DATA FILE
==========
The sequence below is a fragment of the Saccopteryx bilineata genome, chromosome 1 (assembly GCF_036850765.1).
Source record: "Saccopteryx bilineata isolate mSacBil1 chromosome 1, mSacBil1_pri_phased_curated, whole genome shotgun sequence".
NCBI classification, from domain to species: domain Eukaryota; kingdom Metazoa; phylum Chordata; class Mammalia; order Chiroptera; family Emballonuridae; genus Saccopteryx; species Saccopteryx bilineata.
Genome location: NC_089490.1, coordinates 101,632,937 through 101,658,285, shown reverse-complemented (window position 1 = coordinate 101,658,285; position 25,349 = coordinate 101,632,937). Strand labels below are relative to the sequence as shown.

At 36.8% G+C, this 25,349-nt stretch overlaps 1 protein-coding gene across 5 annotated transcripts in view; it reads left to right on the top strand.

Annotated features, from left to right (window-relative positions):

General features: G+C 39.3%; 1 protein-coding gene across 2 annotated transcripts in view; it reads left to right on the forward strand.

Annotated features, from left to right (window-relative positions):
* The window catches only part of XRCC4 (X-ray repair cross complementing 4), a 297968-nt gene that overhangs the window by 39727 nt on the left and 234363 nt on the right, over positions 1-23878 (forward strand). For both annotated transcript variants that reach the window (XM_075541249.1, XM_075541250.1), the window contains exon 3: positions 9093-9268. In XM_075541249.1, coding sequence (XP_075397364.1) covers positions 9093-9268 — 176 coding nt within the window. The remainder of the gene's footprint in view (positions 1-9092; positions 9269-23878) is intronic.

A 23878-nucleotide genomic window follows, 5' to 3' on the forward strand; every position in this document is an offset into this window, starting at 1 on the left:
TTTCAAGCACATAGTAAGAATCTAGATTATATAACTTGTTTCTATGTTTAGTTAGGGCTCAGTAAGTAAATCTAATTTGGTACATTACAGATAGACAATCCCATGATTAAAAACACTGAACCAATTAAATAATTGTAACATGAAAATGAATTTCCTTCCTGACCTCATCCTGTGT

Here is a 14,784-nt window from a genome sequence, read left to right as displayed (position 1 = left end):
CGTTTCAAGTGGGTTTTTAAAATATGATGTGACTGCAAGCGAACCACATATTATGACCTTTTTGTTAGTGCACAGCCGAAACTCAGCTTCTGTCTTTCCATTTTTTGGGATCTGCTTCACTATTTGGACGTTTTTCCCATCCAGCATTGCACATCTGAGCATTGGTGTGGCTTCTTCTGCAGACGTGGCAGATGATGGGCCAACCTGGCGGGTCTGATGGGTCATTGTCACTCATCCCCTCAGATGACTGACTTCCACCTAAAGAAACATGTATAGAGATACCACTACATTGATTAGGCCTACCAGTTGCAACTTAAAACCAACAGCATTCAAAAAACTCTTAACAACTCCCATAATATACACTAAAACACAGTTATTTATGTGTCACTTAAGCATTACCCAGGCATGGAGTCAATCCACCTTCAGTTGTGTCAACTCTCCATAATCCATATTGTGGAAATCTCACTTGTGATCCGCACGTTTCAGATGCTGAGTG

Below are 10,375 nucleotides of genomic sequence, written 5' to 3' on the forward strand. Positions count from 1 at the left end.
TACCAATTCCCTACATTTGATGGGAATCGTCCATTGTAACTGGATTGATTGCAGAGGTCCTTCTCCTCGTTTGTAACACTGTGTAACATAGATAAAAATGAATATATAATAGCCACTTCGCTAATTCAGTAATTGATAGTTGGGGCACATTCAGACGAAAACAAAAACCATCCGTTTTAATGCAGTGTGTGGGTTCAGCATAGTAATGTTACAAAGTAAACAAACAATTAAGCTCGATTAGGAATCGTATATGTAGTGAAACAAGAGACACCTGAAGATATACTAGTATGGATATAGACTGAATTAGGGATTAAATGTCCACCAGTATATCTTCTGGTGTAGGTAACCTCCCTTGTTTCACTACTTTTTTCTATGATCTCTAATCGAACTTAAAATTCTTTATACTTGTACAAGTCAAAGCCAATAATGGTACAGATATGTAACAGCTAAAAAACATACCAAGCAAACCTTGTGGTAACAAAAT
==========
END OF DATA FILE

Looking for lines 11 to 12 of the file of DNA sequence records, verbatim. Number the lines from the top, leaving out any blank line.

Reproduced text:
TTTCAAGCACATAGTAAGAATCTAGATTATATAACTTGTTTCTATGTTTAGTTAGGGCTCAGTAAGTAAATCTAATTTGGTACATTACAGATAGACAATCCCATGATTAAAAACACTGAACCAATTAAATAATTGTAACATGAAAATGAATTTCCTTCCTGACCTCATCCTGTGT

Here is a 14,784-nt window from a genome sequence, read left to right as displayed (position 1 = left end):